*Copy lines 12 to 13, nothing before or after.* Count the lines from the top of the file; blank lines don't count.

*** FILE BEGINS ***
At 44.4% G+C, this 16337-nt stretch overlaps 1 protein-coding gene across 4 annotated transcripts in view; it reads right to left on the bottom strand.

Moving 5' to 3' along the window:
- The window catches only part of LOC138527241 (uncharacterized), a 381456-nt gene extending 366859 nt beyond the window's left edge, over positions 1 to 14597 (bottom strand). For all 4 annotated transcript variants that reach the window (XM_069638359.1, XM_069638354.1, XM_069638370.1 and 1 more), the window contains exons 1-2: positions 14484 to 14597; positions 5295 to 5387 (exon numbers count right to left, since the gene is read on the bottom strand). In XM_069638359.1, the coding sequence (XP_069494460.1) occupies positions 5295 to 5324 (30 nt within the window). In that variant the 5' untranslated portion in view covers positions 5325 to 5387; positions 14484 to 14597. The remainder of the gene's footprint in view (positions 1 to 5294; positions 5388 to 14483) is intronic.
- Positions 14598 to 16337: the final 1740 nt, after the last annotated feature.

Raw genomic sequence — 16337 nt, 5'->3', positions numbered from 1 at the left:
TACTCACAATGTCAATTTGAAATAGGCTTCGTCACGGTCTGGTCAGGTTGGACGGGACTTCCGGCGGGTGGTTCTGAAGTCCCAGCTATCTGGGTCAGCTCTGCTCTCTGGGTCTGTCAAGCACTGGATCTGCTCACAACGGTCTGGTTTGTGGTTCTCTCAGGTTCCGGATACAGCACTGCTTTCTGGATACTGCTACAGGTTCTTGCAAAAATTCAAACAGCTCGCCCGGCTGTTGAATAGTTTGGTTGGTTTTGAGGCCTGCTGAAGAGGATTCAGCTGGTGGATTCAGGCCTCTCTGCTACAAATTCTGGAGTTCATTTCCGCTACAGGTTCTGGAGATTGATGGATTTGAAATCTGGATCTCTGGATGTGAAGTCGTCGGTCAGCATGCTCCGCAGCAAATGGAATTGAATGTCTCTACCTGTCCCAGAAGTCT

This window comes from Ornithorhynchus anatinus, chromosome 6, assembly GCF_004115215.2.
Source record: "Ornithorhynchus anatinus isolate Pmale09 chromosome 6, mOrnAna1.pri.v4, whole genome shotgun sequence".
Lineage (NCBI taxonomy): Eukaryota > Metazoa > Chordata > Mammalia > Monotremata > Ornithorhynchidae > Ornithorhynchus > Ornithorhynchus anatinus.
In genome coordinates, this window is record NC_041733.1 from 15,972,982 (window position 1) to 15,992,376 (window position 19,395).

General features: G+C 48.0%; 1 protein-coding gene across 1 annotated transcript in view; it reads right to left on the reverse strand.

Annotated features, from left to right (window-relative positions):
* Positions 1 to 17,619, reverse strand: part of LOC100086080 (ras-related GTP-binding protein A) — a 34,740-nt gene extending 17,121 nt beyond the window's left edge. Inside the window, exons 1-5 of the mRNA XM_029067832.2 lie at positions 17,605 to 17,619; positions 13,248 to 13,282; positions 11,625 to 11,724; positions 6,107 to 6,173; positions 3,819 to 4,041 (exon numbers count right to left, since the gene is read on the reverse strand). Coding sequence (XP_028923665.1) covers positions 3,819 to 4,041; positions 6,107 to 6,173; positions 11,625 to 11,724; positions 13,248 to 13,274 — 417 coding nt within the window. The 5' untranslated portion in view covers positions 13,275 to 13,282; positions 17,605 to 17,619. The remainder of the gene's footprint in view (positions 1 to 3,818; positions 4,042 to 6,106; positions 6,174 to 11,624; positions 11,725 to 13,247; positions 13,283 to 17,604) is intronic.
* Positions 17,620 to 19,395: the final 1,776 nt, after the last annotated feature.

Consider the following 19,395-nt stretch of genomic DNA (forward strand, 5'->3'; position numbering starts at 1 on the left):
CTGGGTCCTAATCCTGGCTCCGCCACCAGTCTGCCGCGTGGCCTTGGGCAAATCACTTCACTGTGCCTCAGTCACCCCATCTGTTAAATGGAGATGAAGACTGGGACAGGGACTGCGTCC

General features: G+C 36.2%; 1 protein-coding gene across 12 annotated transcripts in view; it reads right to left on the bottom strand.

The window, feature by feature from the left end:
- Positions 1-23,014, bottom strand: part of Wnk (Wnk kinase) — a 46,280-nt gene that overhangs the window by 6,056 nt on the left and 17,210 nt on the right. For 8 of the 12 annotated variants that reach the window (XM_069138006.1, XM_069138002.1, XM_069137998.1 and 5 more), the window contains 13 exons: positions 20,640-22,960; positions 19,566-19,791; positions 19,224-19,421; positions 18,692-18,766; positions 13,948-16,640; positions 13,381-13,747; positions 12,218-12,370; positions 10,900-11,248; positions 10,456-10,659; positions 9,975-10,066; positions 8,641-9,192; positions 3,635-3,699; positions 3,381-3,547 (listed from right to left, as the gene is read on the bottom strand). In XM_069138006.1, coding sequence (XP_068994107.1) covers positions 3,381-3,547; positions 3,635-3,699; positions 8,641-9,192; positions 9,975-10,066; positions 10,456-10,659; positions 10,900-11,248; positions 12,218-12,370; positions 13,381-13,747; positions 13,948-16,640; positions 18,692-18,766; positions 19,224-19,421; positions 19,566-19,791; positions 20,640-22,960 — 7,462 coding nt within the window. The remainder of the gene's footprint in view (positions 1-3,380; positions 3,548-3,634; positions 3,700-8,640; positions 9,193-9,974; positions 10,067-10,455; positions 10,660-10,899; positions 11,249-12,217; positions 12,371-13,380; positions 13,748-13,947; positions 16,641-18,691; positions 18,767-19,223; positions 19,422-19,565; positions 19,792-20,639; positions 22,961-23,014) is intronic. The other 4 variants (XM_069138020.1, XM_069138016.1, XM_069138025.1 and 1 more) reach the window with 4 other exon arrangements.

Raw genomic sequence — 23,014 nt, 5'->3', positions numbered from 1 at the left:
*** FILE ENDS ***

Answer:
Annotated features, from left to right (window-relative positions):
* Positions 1 to 17,619, reverse strand: part of LOC100086080 (ras-related GTP-binding protein A) — a 34,740-nt gene extending 17,121 nt beyond the window's left edge. Inside the window, exons 1-5 of the mRNA XM_029067832.2 lie at positions 17,605 to 17,619; positions 13,248 to 13,282; positions 11,625 to 11,724; positions 6,107 to 6,173; positions 3,819 to 4,041 (exon numbers count right to left, since the gene is read on the reverse strand). Coding sequence (XP_028923665.1) covers positions 3,819 to 4,041; positions 6,107 to 6,173; positions 11,625 to 11,724; positions 13,248 to 13,274 — 417 coding nt within the window. The 5' untranslated portion in view covers positions 13,275 to 13,282; positions 17,605 to 17,619. The remainder of the gene's footprint in view (positions 1 to 3,818; positions 4,042 to 6,106; positions 6,174 to 11,624; positions 11,725 to 13,247; positions 13,283 to 17,604) is intronic.